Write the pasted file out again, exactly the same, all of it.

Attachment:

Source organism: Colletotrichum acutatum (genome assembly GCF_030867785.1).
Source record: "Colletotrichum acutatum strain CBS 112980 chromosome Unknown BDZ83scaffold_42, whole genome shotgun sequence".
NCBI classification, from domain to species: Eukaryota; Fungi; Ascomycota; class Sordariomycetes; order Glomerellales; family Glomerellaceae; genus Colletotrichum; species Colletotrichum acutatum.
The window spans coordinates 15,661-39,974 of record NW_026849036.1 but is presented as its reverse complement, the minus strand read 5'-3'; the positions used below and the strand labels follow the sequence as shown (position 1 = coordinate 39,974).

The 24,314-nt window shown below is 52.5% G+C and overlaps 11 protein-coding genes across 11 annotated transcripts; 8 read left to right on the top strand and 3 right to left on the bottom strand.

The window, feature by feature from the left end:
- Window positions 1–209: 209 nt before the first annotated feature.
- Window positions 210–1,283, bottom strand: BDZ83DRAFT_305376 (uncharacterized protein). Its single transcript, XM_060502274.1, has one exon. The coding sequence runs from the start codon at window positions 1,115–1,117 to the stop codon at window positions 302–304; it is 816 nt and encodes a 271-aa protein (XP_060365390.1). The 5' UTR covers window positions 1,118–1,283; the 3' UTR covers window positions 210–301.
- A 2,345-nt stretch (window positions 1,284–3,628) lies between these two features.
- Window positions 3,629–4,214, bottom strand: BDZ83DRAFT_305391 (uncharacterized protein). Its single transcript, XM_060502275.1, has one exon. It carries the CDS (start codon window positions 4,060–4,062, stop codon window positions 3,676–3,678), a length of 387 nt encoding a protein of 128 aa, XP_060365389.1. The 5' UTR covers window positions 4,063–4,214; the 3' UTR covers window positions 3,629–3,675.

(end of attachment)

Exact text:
Source organism: Colletotrichum acutatum (genome assembly GCF_030867785.1).
Source record: "Colletotrichum acutatum strain CBS 112980 chromosome Unknown BDZ83scaffold_42, whole genome shotgun sequence".
NCBI classification, from domain to species: Eukaryota; Fungi; Ascomycota; class Sordariomycetes; order Glomerellales; family Glomerellaceae; genus Colletotrichum; species Colletotrichum acutatum.
The window spans coordinates 15,661-39,974 of record NW_026849036.1 but is presented as its reverse complement, the minus strand read 5'-3'; the positions used below and the strand labels follow the sequence as shown (position 1 = coordinate 39,974).

The 24,314-nt window shown below is 52.5% G+C and overlaps 11 protein-coding genes across 11 annotated transcripts; 8 read left to right on the top strand and 3 right to left on the bottom strand.

The window, feature by feature from the left end:
- Window positions 1–209: 209 nt before the first annotated feature.
- Window positions 210–1,283, bottom strand: BDZ83DRAFT_305376 (uncharacterized protein). Its single transcript, XM_060502274.1, has one exon. The coding sequence runs from the start codon at window positions 1,115–1,117 to the stop codon at window positions 302–304; it is 816 nt and encodes a 271-aa protein (XP_060365390.1). The 5' UTR covers window positions 1,118–1,283; the 3' UTR covers window positions 210–301.
- A 2,345-nt stretch (window positions 1,284–3,628) lies between these two features.
- Window positions 3,629–4,214, bottom strand: BDZ83DRAFT_305391 (uncharacterized protein). Its single transcript, XM_060502275.1, has one exon. It carries the CDS (start codon window positions 4,060–4,062, stop codon window positions 3,676–3,678), a length of 387 nt encoding a protein of 128 aa, XP_060365389.1. The 5' UTR covers window positions 4,063–4,214; the 3' UTR covers window positions 3,629–3,675.